Dominic Ford, Editor
From the Appulses feed
Venus and Uranus will make a close approach, passing within 1°10' of each other.
From Seattle, the pair will be difficult to observe as they will appear no higher than 9° above the horizon. They will be visible in the dawn sky, rising at 04:05 (PST) – 1 hour and 29 minutes before the Sun – and reaching an altitude of 9° above the eastern horizon before fading from view as dawn breaks around 05:10.
Venus will be at mag -4.0; and Uranus will be at mag 5.9. Both objects will lie in the constellation Pisces.
They will be too widely separated to fit within the field of view of a telescope, but will be visible through a pair of binoculars.
A graph of the angular separation between Venus and Uranus around the time of closest approach is available here.
The positions of the pair at the moment of closest approach will be as follows:
|Object||Right Ascension||Declination||Constellation||Magnitude||Angular Size|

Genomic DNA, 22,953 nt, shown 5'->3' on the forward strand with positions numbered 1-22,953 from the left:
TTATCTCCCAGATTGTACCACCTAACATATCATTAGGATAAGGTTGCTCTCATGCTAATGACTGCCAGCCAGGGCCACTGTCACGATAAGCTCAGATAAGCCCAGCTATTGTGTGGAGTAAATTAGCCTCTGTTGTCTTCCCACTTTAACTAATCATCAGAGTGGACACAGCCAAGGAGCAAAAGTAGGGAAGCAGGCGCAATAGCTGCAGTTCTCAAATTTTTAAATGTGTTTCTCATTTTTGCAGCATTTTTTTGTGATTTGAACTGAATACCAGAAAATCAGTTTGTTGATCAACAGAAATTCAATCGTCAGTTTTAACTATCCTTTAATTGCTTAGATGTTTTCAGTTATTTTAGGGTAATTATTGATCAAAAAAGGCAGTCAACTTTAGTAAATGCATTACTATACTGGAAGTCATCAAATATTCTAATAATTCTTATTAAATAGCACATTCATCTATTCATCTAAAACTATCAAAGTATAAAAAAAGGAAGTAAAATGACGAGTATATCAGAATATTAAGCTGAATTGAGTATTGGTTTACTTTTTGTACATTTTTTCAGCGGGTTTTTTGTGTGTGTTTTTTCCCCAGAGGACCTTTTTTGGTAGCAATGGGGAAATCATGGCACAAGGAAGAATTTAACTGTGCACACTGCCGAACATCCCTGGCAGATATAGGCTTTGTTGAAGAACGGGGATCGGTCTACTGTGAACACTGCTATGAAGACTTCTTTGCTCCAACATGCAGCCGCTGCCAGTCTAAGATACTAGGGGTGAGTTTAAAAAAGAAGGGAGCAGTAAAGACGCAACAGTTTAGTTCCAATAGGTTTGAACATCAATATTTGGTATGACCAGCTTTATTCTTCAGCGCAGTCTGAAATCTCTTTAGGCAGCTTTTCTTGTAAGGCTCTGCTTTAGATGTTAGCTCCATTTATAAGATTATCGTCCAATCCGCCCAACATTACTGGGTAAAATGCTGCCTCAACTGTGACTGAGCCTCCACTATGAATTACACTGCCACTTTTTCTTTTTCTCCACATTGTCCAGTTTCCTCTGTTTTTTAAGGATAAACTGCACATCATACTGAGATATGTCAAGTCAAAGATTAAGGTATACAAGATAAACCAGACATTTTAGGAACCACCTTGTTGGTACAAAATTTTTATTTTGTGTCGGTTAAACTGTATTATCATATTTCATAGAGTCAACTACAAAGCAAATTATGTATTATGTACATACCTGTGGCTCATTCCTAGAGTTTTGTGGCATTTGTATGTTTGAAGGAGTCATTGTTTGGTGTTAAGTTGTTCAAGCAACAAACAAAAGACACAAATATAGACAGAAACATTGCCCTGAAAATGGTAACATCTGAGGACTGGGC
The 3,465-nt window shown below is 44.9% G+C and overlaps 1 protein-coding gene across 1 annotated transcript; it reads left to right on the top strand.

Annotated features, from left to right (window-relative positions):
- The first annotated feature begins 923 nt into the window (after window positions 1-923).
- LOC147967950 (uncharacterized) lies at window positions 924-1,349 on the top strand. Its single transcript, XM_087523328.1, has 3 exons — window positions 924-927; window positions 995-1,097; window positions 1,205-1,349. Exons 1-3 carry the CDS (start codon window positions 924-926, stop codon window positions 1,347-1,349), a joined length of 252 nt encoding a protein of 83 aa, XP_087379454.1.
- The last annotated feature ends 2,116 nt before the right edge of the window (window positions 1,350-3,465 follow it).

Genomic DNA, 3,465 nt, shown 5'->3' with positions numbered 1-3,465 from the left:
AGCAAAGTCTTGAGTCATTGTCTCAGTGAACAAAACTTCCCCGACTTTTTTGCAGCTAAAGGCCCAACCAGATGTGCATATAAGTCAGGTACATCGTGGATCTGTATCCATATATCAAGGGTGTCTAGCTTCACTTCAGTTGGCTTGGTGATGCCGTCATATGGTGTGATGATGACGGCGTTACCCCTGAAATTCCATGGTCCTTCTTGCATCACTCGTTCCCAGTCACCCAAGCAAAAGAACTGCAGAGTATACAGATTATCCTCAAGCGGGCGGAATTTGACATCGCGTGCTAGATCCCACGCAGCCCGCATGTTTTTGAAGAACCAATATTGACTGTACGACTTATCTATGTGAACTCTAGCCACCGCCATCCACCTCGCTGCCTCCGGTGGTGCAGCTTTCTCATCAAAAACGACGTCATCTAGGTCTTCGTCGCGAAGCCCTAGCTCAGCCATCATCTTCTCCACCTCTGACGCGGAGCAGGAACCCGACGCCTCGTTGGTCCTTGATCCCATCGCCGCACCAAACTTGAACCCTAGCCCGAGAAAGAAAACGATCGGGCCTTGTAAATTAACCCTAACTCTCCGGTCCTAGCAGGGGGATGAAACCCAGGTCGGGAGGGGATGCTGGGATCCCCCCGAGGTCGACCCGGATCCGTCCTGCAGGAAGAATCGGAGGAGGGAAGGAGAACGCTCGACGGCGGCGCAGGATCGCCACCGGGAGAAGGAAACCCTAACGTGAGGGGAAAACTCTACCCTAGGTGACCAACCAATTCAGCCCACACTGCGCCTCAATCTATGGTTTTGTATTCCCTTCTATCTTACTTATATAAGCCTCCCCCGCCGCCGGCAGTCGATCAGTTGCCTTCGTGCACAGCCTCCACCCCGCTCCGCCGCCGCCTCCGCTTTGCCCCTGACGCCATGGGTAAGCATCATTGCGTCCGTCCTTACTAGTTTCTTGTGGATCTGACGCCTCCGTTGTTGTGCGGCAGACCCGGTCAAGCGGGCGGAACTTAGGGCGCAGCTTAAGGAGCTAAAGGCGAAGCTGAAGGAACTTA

The coordinates above are given in J2000.0. The pair will be at an angular separation of 40° from the Sun, which is in Taurus at this time of year.
|The sky on 15 May 2014|
16 days old
All times shown in PDT.
The circumstances of this event were computed using the DE405 planetary ephemeris published by the Jet Propulsion Laboratory (JPL).
This event was automatically generated by searching the ephemeris for planetary alignments which are of interest to amateur astronomers, and the text above was generated based on an estimate of your location.
|02 Apr 2014||– Uranus at solar conjunction|
|07 Oct 2014||– Uranus at opposition|
|06 Apr 2015||– Uranus at solar conjunction|
|11 Oct 2015||– Uranus at opposition|